Avoid Home Buying Blues At Closing

Avoid Home Buying Blues At Closing



Avoid Home Buying Blues at​ Closing
Buying a​ home is​ a​ stressful and emotional affair .​
You can avoid the home buying blues by keeping your cool at​ closing .​
I've just come from a​ settlement table at​ which a​ friend bought a​ new condo .​
It's beautiful, convenient and just what she wanted .​
However, at​ the settlement table she and a​ relative whom she clearly loves got into a​ tiff with each other .​
What should have been a​ happy occasion was almost spoiled .​
Thank heavens they got themselves together and the situation was saved, but arguments and hurt feelings are frequent at​ settlement tables and on moving day .​
It doesn't have to​ be that way.
The Trauma of​ Change
Changing one's home is​ right up there with the big changes in​ life - birth, death, divorce, and retirement .​
Most of​ us recognize the trauma of​ the first three .​
Many of​ us recognize the need to​ prepare mentally and emotionally for retirement .​
Few of​ us realize how badly buying and moving into a​ new home frays our nerves and shortens our tempers .​
It can have serious consequences .​
I've seen deals blow up, and almost blow up, because of​ it .​
(Sometimes the protagonists are the buyer and seller.)
Mitigating Moves
There are a​ number of​ things you can do to​ ensure that the day you buy or​ sell your home is​ calm, sane and happy .​
Let's consider some of​ them .​
Some are easy .​
Some harder .​
You're apt to​ think of​ some which will be unique to​ you and your family.
First of​ all, simply realizing that these are flash points and discussing it​ with family members is​ a​ good starting point .​
There are many decisions to​ be made and much work to​ be done .​
Life is​ about to​ change for everyone who is​ a​ party to​ the process .​
It helps to​ just acknowledge that you'll need to​ work together so that it's a​ good experience for everyone in​ the end .​
Remember the expression, I​ need to​ take a​ deep breath and get my equilibrium back .​
Clue in​ family members when you feel the tension rise.
Get a​ good night's sleep the night before the settlement .​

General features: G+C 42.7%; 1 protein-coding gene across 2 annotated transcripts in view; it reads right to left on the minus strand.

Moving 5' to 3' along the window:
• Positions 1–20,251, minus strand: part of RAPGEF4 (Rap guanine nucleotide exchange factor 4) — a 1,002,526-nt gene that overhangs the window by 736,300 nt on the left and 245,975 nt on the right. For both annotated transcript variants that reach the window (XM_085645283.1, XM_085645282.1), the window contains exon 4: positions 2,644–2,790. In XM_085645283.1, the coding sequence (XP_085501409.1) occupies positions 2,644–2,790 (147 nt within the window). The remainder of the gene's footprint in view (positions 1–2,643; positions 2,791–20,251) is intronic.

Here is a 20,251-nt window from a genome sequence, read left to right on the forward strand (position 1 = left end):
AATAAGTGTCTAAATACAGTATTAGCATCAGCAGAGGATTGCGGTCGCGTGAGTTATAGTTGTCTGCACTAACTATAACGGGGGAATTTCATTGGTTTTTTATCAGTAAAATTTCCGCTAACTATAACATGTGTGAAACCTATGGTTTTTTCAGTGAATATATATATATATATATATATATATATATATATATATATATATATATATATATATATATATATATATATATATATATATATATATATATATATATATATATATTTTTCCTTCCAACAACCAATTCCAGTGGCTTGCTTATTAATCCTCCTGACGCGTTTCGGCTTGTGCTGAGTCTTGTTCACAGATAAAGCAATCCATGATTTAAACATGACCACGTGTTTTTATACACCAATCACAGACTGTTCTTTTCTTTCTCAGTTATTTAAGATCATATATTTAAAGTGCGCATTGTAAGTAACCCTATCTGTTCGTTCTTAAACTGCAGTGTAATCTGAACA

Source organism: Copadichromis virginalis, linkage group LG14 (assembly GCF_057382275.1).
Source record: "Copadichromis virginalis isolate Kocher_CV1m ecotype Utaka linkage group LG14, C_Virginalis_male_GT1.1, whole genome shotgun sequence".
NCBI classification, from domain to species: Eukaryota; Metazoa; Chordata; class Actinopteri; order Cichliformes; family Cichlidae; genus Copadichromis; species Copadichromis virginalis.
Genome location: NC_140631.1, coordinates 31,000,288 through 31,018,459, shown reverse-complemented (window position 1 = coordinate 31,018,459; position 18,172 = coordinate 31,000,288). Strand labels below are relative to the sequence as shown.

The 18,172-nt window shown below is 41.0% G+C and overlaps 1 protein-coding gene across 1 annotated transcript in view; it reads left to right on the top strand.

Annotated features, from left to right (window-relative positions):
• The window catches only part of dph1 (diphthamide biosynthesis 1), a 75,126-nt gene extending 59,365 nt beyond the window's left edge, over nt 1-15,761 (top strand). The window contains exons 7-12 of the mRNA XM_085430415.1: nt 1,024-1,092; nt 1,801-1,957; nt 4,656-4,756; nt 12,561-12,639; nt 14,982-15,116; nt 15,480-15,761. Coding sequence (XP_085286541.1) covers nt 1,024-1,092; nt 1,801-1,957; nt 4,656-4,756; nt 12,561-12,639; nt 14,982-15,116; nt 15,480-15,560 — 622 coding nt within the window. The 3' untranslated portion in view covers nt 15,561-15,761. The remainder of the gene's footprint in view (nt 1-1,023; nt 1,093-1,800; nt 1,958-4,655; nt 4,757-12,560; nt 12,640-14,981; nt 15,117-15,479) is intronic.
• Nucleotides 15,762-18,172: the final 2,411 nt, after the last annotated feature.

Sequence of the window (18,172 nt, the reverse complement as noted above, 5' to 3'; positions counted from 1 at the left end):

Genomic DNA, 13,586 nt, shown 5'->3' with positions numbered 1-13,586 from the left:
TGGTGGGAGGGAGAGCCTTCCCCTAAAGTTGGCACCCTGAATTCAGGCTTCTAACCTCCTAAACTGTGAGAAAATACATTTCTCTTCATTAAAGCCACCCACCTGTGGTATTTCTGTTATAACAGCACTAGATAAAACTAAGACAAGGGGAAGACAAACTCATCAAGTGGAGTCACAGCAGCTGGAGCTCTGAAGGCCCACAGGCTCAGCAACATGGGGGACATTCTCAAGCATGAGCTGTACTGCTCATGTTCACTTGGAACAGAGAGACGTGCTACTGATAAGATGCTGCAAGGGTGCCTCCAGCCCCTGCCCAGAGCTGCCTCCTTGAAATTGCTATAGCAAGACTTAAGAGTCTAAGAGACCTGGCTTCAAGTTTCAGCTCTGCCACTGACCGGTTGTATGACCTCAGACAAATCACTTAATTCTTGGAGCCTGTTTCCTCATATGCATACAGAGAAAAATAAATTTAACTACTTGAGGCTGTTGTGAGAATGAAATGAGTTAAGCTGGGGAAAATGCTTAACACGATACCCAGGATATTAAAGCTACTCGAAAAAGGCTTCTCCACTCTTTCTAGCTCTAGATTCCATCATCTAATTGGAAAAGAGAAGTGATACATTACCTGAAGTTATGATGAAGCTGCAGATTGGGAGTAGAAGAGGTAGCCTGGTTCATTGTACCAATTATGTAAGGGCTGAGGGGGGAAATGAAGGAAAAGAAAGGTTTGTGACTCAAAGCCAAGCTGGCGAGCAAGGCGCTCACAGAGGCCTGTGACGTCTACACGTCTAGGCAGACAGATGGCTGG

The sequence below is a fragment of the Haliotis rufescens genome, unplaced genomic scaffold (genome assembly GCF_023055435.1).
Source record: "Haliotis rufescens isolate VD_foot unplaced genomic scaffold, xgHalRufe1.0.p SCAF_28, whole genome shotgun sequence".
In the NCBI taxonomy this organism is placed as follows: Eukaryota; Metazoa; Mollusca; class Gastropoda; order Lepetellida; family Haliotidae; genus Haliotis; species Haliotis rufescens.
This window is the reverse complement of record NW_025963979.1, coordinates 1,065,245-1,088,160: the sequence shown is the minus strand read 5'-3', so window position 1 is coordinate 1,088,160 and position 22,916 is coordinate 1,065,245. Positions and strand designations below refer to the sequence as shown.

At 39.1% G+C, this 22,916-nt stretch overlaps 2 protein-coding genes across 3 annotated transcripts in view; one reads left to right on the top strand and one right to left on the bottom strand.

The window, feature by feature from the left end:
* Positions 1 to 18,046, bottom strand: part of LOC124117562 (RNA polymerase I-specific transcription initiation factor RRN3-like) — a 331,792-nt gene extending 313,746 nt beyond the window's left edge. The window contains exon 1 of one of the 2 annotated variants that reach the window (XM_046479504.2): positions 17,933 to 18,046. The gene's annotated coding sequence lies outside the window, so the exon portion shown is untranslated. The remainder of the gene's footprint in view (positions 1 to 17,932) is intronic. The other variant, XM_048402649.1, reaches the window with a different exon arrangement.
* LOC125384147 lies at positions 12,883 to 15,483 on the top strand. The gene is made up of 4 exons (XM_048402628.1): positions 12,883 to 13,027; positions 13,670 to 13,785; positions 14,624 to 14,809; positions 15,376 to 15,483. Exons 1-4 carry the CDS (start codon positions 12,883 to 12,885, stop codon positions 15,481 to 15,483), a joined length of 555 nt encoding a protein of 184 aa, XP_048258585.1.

Have a​ good, unrushed breakfast .​
Have someone you know well look after small children and pets until after settlement; you don't need distractions during a​ large financial transaction.
At settlement, ask questions about anything you don't understand .​
Use a​ quiet, neutral voice .​
Don't sound like you are accusing someone of​ something .​
Simply ask for information and clarity .​
Don't feel rushed .​
Take the time to​ understand .​
Many of​ the arguments I've seen at​ the settlement table happened because someone assumed something and didn't ask about it .​
They just pitched into an​ irritated tirade .​
Not a​ good idea.
What if​ your questions turn up an​ unexpected and unacceptable answer? Let it​ be known that you expected it​ to​ be handled another way and why .​
Listen to​ any explanation calmly .​
Evaluate it .​
Does the other person have a​ valid point? How much difference does it​ make to​ you? Remember, it​ isn't necessary to​ have everything exactly as​ you'd like in​ order to​ have the transaction go well for you .​
Keep the big picture in​ mind .​
You don't have to​ be right about everything, nor do you have to​ win every point in​ order to​ be pleased with the final outcome.
Whether you call it​ settlement or​ closing, the final meeting will be stressful even if​ absolutely everything goes perfectly .​
Make sure you get through it​ by minimizing the stress.




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